It may very well possible that Greece and not Germany who is holding with the best cards when it soon is to be decided what happens to the euro.
Alexis Tsipras is a good man. At least he’s a very good poker player. He hasn’t yet capitulated to this massive orchestrated pressure and made it clear up front in the Wall Street Journal Germany that there are options for the Greek people which the Germans won’t like: He is, in short, the first Greek politician to use the his country’s leverage over creditors.
Furthermore, it follows that:
The German response so far? “Oops. This guy is blackmailing us. What shall we do?” Because Germany as a creditor nation faces huge losses if the entire banking system starts to come under pressure, to say nothing of the end of their vaunted “wirtschaftwunder” as the entire eurozone implodes. Greece, by contrast, has already experienced 5 years of unremitting economic austerity. The country has been virtually reduced to the state of a barter economy. What has it got to lose at this juncture by refusing to roll over to the Troika?
I believe that the austerity line now being taken in Europe to rescue the euro is a recipe for economic decline. An economic downturn that primarily will affect people who do not sit at the top of the social pyramid.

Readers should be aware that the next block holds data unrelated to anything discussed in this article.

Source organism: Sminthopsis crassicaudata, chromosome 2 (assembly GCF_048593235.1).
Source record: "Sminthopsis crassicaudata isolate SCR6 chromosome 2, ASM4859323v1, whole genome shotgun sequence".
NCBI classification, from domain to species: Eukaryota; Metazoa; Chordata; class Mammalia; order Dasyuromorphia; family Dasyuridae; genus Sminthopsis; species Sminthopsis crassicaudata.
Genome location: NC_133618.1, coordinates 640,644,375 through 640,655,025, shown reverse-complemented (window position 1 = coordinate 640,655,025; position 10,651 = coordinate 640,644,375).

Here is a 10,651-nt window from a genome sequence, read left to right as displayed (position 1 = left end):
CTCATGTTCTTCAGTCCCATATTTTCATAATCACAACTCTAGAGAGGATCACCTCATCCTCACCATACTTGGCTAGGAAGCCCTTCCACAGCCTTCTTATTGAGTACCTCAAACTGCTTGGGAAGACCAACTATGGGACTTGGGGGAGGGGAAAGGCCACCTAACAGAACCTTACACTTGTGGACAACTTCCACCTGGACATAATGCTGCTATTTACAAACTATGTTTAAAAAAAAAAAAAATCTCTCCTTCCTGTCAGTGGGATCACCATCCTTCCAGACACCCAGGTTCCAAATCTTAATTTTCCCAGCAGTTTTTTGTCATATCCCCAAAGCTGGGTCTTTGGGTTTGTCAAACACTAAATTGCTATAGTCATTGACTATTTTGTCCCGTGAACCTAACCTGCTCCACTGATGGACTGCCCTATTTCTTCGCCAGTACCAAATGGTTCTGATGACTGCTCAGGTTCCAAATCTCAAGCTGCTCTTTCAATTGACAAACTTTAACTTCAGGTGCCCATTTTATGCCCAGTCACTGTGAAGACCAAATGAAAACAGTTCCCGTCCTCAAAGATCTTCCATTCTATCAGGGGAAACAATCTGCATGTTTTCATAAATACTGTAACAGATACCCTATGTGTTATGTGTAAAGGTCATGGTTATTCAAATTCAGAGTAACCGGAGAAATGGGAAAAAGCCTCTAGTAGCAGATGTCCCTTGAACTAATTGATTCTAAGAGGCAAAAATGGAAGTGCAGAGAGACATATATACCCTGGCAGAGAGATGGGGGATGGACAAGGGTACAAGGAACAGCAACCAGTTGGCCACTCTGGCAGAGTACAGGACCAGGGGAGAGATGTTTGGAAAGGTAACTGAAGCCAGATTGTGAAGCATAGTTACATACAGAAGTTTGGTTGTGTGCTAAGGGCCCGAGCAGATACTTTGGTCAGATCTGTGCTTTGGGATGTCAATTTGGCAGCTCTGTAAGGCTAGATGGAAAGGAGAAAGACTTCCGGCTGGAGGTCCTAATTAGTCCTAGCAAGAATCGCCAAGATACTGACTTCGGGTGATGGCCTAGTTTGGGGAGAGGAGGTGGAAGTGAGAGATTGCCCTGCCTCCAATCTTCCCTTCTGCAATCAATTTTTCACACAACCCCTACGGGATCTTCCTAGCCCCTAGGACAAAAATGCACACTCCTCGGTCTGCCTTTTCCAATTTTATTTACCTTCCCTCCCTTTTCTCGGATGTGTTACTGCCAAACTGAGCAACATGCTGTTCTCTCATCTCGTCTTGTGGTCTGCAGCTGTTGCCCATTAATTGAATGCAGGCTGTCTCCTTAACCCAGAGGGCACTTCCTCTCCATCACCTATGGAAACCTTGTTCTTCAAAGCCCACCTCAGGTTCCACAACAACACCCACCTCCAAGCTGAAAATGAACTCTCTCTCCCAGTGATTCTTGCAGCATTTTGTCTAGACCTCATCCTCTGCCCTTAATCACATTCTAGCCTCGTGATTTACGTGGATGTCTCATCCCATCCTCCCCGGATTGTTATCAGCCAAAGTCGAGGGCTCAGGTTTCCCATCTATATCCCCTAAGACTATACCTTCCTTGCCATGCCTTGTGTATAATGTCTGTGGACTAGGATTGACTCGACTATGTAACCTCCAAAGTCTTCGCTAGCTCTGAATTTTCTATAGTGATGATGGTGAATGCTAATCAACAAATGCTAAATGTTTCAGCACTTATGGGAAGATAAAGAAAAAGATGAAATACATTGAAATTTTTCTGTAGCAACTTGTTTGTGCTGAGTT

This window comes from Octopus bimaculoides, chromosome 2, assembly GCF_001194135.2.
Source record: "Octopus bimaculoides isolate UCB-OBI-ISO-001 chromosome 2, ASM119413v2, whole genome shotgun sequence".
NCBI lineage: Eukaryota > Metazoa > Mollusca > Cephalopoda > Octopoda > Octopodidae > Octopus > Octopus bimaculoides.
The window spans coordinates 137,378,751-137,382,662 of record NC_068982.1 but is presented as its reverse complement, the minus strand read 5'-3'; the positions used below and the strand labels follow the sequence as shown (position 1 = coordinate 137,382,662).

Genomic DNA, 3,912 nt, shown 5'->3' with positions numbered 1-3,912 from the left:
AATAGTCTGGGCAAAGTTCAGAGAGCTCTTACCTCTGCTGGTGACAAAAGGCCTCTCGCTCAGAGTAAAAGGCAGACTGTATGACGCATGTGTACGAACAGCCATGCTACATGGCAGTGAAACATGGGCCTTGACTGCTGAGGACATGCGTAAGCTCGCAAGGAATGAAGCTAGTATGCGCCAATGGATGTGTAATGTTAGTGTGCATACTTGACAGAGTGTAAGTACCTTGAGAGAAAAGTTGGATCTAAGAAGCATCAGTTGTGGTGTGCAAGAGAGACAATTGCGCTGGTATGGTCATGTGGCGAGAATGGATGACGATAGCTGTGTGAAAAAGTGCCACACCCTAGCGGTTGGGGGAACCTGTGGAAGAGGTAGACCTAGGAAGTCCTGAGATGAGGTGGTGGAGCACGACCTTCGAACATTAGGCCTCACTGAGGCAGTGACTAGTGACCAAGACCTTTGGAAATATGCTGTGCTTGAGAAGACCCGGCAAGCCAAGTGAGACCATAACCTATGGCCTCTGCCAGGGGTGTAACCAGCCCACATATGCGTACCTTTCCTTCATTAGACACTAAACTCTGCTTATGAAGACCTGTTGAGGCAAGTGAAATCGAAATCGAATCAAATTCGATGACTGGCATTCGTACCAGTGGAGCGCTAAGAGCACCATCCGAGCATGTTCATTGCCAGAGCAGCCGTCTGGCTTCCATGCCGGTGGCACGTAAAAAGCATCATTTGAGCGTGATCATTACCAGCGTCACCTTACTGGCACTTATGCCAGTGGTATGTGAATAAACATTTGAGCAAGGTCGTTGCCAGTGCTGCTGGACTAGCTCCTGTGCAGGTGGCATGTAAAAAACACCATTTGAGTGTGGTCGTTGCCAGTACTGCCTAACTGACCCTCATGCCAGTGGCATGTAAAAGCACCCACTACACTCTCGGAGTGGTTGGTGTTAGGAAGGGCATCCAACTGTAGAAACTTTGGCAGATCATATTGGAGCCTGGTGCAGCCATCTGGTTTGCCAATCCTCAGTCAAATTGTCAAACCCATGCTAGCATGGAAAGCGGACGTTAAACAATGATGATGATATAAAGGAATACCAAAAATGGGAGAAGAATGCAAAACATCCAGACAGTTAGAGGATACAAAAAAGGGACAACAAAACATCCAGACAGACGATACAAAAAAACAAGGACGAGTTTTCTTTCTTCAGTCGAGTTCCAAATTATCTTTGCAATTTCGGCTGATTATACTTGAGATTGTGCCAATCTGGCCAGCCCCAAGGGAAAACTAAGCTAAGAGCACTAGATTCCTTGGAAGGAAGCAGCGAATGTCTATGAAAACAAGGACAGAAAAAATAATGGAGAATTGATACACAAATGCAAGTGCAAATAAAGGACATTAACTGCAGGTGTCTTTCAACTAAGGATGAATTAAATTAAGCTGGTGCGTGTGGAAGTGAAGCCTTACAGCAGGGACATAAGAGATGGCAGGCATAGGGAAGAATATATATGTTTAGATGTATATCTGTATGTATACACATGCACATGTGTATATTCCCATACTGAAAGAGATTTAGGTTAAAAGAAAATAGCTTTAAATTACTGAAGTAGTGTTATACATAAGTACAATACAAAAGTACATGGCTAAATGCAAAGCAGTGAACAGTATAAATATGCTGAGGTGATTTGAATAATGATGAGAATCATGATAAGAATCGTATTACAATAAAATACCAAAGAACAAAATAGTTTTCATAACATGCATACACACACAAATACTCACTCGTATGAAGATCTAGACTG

Nobel Prize winner in economics, Paul Krugman, writes on his blog:
So Japan, which is spending heavily for post-tsunami reconstruction, is growing quite fast, while Italy, which is imposing austerity measures, is shrinking almost equally fast.
I think Europe and the somewhat the United States is about to make the same mistake as when all countries were to return to the gold standard after the First World War. The policy led to mass unemployment and poverty. About this parity policy the Norwegian Encyclopedia says:
University economists and others warned against the parity policy, because deflation would cause bankruptcies and major restructuring difficulties for businesses, while the Central bank director-Rygg claimed that the parity line was both morally right and necessary to maintain international confidence in the Norwegian krone. (my translation)
Is there anyone other than me who recognizes the moral politics rather than economic reality as the foundation of what is happening in Europe now?